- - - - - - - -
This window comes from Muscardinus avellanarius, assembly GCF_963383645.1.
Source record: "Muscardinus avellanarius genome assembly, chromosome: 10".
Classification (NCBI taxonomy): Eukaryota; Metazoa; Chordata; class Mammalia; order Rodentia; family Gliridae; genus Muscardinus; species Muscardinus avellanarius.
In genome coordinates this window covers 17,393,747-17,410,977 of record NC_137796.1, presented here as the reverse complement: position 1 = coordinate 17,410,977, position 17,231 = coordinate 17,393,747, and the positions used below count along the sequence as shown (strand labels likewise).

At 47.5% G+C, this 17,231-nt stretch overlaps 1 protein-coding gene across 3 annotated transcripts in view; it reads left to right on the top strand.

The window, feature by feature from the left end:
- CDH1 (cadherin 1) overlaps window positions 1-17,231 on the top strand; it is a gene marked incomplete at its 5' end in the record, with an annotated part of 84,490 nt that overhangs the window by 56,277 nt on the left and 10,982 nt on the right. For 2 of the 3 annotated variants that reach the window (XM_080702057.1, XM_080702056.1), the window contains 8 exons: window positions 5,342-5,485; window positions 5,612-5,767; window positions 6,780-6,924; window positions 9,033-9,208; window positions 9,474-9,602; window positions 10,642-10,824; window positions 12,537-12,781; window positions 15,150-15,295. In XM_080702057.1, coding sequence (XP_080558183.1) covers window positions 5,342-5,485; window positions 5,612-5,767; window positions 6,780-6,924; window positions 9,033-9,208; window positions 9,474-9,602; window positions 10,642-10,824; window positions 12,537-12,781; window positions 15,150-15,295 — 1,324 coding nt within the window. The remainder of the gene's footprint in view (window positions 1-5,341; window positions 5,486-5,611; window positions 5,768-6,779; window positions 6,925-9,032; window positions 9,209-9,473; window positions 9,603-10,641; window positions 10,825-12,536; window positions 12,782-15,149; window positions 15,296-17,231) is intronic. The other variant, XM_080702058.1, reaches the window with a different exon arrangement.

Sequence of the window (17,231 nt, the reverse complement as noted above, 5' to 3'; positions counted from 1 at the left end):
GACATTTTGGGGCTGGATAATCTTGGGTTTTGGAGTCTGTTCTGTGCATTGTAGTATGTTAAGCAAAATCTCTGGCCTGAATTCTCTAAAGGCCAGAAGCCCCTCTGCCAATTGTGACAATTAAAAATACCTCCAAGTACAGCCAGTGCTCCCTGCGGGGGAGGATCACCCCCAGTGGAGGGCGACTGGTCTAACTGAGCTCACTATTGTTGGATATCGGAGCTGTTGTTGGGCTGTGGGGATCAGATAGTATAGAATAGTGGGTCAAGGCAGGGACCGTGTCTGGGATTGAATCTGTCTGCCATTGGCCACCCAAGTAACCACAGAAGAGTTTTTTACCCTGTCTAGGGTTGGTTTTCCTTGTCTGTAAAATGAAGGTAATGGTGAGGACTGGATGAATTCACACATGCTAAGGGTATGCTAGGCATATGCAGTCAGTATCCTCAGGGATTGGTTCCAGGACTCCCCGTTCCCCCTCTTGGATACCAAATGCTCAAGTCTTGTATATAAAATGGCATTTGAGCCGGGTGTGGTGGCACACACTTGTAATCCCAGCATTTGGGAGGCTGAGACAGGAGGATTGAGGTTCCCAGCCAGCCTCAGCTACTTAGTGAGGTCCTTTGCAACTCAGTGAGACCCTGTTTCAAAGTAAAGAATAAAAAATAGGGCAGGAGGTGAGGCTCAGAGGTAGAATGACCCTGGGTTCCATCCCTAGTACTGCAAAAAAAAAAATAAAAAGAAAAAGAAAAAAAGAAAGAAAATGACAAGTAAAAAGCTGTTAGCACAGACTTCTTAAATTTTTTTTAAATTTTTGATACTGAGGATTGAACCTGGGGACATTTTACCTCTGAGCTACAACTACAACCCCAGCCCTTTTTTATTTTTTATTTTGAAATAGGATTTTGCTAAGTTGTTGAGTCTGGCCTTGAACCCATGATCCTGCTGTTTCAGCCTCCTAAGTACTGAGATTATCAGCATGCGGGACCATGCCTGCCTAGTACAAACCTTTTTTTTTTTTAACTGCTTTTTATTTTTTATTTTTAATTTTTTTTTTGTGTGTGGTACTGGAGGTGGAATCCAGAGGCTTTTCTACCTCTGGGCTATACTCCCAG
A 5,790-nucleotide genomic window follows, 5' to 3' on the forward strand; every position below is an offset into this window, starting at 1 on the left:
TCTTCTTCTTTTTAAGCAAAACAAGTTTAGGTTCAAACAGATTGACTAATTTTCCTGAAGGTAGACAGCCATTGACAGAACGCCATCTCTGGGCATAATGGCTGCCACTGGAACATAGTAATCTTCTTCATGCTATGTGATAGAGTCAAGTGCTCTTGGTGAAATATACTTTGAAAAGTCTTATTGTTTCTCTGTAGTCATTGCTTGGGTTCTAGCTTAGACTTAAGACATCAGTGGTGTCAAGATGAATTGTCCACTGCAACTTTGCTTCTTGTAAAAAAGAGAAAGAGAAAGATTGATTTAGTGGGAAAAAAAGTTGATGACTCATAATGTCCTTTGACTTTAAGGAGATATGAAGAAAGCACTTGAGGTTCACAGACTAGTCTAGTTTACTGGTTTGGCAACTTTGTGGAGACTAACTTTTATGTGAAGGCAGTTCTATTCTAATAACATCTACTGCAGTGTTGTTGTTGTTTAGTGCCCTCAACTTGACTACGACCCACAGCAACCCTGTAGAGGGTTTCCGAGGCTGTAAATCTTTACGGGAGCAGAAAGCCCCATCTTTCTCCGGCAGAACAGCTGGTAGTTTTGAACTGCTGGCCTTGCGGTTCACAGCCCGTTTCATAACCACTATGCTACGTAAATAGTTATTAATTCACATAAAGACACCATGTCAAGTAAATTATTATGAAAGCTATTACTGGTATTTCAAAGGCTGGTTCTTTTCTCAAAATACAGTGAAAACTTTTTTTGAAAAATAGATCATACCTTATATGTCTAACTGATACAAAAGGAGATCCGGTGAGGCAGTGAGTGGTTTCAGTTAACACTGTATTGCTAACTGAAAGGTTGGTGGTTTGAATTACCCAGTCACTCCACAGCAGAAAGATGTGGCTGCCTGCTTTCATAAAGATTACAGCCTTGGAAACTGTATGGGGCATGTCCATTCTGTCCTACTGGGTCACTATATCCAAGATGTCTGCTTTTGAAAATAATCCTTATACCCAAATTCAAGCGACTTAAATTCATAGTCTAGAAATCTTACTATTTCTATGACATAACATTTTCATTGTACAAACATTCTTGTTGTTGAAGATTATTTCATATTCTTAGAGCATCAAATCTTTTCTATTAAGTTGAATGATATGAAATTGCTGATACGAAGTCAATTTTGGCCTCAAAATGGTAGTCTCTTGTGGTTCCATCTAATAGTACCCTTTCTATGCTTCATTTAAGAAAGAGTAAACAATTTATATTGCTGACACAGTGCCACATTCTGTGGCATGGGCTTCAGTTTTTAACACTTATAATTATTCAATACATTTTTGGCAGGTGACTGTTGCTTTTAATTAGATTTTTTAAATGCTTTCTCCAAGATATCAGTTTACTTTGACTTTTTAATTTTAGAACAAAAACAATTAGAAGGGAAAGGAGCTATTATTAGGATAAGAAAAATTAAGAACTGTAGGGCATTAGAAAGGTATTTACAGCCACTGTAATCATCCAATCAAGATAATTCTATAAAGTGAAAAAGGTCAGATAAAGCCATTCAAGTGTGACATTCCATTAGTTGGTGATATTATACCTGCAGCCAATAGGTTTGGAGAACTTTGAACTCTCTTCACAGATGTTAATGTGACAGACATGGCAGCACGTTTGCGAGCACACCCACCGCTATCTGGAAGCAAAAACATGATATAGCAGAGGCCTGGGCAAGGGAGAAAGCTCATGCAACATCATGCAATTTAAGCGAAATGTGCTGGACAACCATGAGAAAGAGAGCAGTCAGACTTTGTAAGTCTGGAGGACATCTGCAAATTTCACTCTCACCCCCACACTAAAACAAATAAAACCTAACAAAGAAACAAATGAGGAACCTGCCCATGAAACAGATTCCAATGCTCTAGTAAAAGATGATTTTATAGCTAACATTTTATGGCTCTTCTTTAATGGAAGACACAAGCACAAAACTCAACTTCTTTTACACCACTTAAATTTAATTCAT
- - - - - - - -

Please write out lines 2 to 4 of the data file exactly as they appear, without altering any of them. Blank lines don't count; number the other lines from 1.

Source record: "Muscardinus avellanarius genome assembly, chromosome: 10".
Classification (NCBI taxonomy): Eukaryota; Metazoa; Chordata; class Mammalia; order Rodentia; family Gliridae; genus Muscardinus; species Muscardinus avellanarius.
In genome coordinates this window covers 17,393,747-17,410,977 of record NC_137796.1, presented here as the reverse complement: position 1 = coordinate 17,410,977, position 17,231 = coordinate 17,393,747, and the positions used below count along the sequence as shown (strand labels likewise).